17. Do I need to be the 100% owner of the E-2 business? Can I have partners or shareholders in my E-2 business?
  18. Do I need to have business experience to qualify for E-2 visa?
  19. I am now in the US in H-1, F-1, or L-1 status, can I apply for E-2 visa?
  20. Can I come to the US with VWP (Visa Waiver Program) and apply to change to E-2 visa or status in the US?
  21. Do I need to own assets to qualify for E-2 visa?
  22. Do I need to show the source of my funds for an E-2 visa investment? How much do I need to show?
  23. I don't have sufficient funds, but my parents are willing to help me out. Can I still apply for an E-2 visa?
  24. Can my spouse work for our E-2 business if I am the E-2 visa investor?
  25. I am an E-2 Treaty Country citizen, but my spouse is not. Can my spouse also apply for E-2 visa?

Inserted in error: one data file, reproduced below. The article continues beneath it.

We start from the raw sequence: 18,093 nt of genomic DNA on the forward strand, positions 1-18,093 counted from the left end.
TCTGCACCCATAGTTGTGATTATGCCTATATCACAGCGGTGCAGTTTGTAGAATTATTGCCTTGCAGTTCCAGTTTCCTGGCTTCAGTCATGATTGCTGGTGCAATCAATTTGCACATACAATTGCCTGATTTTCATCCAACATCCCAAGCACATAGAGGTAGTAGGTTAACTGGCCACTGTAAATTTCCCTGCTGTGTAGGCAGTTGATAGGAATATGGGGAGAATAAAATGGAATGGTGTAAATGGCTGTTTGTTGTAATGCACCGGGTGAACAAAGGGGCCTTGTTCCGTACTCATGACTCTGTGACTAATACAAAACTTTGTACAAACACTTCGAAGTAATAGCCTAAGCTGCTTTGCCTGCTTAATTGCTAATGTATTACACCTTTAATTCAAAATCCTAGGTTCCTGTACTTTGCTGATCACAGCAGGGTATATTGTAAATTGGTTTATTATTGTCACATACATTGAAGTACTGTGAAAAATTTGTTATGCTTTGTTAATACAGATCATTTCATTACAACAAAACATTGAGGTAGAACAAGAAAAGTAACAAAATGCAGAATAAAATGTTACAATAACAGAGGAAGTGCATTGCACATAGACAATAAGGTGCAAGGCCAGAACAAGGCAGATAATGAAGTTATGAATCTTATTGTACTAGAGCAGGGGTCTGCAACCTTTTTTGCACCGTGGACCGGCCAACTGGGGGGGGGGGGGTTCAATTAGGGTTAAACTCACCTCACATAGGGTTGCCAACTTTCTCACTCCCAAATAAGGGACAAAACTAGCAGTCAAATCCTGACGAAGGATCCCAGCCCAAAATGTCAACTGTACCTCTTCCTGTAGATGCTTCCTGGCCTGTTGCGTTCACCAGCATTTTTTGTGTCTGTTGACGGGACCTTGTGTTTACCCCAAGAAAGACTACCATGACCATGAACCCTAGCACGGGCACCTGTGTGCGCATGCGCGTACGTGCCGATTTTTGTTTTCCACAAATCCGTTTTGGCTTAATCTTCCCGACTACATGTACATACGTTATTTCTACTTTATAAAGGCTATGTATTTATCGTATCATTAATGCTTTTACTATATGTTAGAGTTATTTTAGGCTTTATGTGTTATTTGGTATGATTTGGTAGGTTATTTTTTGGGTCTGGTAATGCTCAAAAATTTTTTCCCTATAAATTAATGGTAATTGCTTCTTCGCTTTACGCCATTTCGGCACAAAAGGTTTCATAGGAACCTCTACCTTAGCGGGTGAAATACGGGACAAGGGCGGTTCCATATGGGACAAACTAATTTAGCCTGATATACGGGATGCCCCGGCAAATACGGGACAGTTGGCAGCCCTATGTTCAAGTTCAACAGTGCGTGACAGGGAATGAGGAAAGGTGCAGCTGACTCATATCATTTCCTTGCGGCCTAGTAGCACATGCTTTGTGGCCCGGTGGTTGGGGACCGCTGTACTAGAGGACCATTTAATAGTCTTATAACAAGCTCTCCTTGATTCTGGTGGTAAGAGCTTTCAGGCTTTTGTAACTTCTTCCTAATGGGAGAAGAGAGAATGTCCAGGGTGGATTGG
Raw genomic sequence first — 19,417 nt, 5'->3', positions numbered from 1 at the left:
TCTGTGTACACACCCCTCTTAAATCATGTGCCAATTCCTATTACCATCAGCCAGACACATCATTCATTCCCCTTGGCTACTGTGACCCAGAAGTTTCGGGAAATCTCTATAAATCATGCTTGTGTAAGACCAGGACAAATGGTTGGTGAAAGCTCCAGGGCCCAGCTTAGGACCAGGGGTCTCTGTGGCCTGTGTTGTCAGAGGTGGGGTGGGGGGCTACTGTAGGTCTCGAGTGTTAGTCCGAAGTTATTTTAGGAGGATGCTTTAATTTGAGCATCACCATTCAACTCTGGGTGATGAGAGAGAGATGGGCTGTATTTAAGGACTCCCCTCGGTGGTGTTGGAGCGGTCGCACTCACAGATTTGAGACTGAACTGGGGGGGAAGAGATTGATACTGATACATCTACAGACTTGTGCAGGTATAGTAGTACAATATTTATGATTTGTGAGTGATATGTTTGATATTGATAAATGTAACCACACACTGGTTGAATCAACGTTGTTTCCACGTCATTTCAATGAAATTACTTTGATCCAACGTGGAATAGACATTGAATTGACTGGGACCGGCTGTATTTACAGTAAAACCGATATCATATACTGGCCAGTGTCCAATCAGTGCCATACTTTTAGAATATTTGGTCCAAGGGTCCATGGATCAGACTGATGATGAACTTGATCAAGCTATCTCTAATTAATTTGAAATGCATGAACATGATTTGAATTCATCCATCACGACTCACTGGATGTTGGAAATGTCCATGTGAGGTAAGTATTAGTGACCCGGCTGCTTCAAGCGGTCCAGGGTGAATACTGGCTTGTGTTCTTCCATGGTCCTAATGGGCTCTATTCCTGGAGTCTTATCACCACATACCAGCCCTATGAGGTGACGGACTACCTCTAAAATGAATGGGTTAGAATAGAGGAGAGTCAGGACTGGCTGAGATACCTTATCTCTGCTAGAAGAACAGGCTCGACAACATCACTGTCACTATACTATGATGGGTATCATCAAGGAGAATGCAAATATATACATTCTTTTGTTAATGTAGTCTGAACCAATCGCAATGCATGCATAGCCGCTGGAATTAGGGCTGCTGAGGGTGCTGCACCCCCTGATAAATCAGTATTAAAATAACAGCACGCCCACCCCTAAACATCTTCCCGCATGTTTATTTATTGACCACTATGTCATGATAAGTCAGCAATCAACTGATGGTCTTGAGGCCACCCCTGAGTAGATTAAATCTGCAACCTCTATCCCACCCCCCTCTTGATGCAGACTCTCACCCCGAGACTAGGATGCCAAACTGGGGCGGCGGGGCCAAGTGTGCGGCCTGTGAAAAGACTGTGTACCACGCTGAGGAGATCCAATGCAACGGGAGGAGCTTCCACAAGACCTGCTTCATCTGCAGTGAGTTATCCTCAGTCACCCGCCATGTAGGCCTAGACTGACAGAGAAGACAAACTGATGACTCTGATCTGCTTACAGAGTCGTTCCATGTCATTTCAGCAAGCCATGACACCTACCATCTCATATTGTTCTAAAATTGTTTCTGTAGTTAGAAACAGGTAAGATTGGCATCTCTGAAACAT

26. Do I have to come to the US to apply for E-2 visa?
  27. Can I apply for change of status in the US for E-2 Visa?
  28. If I apply for change of status in the US and I have to leave the US later, would I be allowed to come back?
  29. If I buy an apartment and rent it out, would I be qualified for E-2 visa?
  30. Do I need to invest in any specific type of business to be qualified for E-2 investor visa?
  31. Do I need to get the USCIS approval before I go to the US consulate for E-2 investor visa interview?
  32. What are the differences between applying for an E-2 visa in the US, and applying at a US consulate?